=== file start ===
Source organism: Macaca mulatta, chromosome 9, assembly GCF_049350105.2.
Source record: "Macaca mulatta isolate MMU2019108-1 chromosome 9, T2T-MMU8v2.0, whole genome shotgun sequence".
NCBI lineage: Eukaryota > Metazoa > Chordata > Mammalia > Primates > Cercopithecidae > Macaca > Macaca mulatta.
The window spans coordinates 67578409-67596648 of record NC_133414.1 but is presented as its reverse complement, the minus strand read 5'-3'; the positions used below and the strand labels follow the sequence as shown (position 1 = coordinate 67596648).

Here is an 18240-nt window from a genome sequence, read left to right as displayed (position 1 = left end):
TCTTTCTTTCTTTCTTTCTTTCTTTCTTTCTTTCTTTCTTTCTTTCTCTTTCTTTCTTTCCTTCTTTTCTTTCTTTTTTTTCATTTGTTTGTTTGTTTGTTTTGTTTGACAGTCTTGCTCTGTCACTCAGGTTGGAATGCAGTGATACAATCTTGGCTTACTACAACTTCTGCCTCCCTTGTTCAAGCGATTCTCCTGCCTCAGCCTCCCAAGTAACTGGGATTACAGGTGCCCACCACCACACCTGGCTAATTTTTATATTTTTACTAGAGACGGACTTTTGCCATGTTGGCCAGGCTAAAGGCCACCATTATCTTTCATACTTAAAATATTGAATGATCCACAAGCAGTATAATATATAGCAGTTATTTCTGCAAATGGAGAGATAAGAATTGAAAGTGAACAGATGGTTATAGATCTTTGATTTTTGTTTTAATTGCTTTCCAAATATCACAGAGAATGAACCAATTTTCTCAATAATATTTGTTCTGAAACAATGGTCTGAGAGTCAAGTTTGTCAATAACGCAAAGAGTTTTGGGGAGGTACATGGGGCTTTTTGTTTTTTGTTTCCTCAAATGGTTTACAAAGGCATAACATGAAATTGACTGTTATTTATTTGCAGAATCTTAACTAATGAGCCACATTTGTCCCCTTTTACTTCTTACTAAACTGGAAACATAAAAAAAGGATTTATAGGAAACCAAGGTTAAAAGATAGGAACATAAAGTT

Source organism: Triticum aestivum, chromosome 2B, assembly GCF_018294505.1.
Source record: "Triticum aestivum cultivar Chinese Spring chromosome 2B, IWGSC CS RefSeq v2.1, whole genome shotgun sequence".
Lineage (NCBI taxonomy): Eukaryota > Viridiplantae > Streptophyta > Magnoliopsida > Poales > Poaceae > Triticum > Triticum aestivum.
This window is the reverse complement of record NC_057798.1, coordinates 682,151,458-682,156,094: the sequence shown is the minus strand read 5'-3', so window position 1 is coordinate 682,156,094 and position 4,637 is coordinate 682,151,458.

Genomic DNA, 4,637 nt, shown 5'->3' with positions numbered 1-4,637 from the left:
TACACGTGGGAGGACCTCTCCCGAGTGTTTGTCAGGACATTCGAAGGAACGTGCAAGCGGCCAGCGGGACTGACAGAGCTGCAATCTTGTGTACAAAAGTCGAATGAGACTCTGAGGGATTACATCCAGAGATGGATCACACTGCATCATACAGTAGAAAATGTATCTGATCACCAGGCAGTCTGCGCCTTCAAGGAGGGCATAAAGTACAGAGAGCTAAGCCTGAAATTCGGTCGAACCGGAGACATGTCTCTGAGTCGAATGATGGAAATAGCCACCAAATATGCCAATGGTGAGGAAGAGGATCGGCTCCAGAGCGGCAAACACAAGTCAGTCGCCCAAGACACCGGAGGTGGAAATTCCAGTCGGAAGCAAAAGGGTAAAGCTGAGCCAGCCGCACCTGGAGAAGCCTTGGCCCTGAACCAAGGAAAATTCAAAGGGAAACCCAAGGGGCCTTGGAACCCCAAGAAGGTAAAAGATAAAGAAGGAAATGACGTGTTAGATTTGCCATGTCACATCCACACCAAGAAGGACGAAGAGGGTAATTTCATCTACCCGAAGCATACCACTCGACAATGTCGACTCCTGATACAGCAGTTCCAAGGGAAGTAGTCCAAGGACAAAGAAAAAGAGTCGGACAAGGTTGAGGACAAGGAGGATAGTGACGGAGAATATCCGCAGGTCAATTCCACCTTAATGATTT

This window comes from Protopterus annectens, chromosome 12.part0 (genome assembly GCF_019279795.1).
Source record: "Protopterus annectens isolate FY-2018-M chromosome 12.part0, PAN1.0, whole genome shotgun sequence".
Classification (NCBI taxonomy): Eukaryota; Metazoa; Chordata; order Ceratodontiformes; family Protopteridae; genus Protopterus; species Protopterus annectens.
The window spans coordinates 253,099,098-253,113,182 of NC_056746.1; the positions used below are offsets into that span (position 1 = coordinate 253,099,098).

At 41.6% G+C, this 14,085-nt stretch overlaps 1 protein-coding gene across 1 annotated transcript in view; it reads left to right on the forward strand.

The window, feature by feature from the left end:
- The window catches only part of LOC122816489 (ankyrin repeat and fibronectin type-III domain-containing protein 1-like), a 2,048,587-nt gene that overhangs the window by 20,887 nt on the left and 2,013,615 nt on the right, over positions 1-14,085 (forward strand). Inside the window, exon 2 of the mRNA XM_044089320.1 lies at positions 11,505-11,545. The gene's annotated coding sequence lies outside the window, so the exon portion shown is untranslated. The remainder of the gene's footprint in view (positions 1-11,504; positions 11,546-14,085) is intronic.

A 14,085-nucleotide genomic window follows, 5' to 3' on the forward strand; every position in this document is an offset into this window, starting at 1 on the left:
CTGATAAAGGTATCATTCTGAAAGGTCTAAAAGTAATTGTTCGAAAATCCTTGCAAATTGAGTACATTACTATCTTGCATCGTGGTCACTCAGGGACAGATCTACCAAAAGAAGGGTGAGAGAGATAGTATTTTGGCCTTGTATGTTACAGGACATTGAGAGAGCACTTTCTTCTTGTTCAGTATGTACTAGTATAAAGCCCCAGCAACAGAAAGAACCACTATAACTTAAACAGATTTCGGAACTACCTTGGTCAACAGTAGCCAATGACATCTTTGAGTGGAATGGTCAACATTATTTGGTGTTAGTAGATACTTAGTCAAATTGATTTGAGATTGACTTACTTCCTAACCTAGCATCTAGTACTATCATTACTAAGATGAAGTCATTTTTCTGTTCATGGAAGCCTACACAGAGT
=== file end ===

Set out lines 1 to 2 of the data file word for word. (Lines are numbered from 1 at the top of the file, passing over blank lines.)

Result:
Source organism: Macaca mulatta, chromosome 9, assembly GCF_049350105.2.
Source record: "Macaca mulatta isolate MMU2019108-1 chromosome 9, T2T-MMU8v2.0, whole genome shotgun sequence".